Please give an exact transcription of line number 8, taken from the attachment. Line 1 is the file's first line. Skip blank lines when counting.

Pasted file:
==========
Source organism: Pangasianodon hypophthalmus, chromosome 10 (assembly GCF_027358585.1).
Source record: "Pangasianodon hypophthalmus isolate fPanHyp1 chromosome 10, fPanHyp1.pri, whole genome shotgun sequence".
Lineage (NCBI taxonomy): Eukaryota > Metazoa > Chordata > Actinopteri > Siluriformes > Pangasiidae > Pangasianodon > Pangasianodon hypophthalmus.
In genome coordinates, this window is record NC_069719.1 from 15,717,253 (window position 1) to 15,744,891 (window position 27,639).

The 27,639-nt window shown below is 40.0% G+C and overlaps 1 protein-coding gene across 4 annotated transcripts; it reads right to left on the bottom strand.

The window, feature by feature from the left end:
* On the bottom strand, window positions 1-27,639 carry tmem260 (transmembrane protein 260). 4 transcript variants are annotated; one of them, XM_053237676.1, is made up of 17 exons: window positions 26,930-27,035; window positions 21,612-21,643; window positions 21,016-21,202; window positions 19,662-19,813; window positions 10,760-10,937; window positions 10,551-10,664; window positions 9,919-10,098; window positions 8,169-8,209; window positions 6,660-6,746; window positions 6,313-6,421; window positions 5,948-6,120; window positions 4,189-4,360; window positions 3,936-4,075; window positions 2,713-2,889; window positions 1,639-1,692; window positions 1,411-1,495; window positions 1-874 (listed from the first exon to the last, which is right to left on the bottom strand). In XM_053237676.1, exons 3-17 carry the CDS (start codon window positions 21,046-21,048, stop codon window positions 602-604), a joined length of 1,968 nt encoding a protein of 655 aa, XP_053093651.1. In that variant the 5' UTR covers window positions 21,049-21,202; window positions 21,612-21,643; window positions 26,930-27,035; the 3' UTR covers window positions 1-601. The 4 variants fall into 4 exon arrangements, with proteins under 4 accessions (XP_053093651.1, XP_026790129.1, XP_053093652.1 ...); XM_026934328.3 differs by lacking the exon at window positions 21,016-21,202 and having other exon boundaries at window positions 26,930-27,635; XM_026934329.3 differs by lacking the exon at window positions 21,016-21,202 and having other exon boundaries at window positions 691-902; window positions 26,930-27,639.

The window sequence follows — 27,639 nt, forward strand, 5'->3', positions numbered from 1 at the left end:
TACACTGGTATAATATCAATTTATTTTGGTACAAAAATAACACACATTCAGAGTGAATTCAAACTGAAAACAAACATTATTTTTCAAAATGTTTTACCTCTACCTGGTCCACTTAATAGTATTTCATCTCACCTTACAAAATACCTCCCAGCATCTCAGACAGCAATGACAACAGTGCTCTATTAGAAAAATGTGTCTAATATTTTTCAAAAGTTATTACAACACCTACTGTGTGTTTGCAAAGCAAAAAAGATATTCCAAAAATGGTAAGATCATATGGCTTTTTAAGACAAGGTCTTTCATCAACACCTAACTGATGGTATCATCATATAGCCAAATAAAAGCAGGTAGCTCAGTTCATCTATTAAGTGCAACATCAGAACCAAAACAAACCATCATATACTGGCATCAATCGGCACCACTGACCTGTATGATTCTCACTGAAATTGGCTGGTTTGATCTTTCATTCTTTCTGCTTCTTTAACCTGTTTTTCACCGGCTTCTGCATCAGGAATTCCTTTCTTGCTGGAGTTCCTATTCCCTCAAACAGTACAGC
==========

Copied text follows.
The window sequence follows — 27,639 nt, forward strand, 5'->3', positions numbered from 1 at the left end: